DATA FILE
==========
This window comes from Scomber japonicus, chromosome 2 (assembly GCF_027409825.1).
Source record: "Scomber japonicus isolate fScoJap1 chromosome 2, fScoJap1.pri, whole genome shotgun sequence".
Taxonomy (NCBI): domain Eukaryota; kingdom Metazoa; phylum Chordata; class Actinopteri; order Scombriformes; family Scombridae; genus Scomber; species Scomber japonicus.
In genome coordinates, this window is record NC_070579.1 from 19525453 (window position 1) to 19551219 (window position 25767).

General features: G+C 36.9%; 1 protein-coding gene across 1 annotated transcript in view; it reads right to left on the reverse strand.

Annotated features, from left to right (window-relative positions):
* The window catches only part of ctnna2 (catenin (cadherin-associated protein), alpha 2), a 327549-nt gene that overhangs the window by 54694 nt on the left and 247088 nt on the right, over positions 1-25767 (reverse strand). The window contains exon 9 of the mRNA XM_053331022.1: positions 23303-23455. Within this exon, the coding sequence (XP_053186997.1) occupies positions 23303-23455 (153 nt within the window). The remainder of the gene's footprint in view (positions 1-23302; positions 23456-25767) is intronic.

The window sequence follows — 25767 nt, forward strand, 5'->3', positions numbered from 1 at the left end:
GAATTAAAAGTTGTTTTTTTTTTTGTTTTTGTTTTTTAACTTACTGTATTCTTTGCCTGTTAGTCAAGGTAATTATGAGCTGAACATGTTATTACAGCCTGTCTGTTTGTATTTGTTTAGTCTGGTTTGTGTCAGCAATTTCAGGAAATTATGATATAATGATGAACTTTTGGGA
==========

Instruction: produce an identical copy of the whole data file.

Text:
This window comes from Scomber japonicus, chromosome 2 (assembly GCF_027409825.1).
Source record: "Scomber japonicus isolate fScoJap1 chromosome 2, fScoJap1.pri, whole genome shotgun sequence".
Taxonomy (NCBI): domain Eukaryota; kingdom Metazoa; phylum Chordata; class Actinopteri; order Scombriformes; family Scombridae; genus Scomber; species Scomber japonicus.
In genome coordinates, this window is record NC_070579.1 from 19525453 (window position 1) to 19551219 (window position 25767).

General features: G+C 36.9%; 1 protein-coding gene across 1 annotated transcript in view; it reads right to left on the reverse strand.

Annotated features, from left to right (window-relative positions):
* The window catches only part of ctnna2 (catenin (cadherin-associated protein), alpha 2), a 327549-nt gene that overhangs the window by 54694 nt on the left and 247088 nt on the right, over positions 1-25767 (reverse strand). The window contains exon 9 of the mRNA XM_053331022.1: positions 23303-23455. Within this exon, the coding sequence (XP_053186997.1) occupies positions 23303-23455 (153 nt within the window). The remainder of the gene's footprint in view (positions 1-23302; positions 23456-25767) is intronic.

The window sequence follows — 25767 nt, forward strand, 5'->3', positions numbered from 1 at the left end:
GAATTAAAAGTTGTTTTTTTTTTTGTTTTTGTTTTTTAACTTACTGTATTCTTTGCCTGTTAGTCAAGGTAATTATGAGCTGAACATGTTATTACAGCCTGTCTGTTTGTATTTGTTTAGTCTGGTTTGTGTCAGCAATTTCAGGAAATTATGATATAATGATGAACTTTTGGGA